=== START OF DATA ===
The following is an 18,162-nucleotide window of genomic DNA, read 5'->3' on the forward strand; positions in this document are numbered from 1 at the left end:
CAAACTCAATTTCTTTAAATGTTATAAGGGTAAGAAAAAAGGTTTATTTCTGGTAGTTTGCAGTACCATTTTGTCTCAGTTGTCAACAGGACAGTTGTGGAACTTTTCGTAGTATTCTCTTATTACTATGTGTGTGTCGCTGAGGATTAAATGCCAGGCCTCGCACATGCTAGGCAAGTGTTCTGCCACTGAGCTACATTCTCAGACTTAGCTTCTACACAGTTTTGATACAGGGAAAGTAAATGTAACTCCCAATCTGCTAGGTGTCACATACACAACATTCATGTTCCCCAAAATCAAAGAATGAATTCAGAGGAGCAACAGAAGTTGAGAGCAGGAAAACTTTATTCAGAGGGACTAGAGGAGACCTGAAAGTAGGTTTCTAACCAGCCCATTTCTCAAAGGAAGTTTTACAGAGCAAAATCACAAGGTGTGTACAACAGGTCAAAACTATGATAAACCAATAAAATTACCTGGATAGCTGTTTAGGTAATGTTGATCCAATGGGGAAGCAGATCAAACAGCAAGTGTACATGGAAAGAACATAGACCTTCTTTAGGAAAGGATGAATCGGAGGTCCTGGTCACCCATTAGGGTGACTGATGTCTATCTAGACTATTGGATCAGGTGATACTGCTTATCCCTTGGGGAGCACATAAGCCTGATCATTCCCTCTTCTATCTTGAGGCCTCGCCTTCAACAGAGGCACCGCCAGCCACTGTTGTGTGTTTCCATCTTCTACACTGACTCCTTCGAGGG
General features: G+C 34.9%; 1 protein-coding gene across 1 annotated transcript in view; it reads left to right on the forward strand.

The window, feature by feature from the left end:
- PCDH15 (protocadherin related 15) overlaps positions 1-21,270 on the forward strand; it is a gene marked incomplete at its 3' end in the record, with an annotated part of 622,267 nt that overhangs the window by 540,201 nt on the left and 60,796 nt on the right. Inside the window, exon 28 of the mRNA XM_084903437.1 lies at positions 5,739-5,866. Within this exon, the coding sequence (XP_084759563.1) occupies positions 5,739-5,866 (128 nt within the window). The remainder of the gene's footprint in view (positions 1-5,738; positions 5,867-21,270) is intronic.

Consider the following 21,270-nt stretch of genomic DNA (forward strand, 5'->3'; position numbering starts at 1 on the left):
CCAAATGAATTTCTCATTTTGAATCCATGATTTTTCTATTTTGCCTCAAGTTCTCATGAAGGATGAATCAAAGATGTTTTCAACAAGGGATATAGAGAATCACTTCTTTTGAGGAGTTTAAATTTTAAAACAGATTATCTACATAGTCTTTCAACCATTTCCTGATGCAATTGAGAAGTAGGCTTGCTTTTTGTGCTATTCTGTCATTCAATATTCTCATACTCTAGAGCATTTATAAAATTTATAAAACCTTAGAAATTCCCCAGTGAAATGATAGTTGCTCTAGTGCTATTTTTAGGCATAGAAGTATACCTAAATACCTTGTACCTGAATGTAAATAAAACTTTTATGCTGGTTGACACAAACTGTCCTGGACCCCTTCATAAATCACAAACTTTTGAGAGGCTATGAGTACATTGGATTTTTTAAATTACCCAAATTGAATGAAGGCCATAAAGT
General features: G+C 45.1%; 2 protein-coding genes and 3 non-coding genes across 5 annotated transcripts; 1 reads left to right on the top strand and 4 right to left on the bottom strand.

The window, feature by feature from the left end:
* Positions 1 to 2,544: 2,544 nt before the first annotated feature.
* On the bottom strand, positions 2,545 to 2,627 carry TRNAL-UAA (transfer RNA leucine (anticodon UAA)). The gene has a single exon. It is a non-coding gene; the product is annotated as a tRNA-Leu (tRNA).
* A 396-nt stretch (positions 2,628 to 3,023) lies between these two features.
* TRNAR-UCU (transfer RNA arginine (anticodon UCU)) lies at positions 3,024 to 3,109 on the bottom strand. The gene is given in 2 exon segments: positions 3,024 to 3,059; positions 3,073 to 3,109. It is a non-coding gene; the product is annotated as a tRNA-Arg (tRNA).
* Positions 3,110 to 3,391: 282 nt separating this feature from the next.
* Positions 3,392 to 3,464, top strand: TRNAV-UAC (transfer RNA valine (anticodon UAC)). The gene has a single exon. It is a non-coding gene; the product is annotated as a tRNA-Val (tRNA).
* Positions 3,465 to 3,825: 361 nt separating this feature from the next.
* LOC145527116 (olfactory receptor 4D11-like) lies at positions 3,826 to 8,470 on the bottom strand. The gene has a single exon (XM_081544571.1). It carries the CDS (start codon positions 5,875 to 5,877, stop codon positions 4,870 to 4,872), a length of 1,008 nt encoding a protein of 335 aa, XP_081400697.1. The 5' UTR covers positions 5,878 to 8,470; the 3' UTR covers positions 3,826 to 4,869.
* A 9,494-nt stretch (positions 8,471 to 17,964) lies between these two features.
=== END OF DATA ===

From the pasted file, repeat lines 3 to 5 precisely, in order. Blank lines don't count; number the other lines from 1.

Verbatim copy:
General features: G+C 34.9%; 1 protein-coding gene across 1 annotated transcript in view; it reads left to right on the forward strand.

The window, feature by feature from the left end:
- PCDH15 (protocadherin related 15) overlaps positions 1-21,270 on the forward strand; it is a gene marked incomplete at its 3' end in the record, with an annotated part of 622,267 nt that overhangs the window by 540,201 nt on the left and 60,796 nt on the right. Inside the window, exon 28 of the mRNA XM_084903437.1 lies at positions 5,739-5,866. Within this exon, the coding sequence (XP_084759563.1) occupies positions 5,739-5,866 (128 nt within the window). The remainder of the gene's footprint in view (positions 1-5,738; positions 5,867-21,270) is intronic.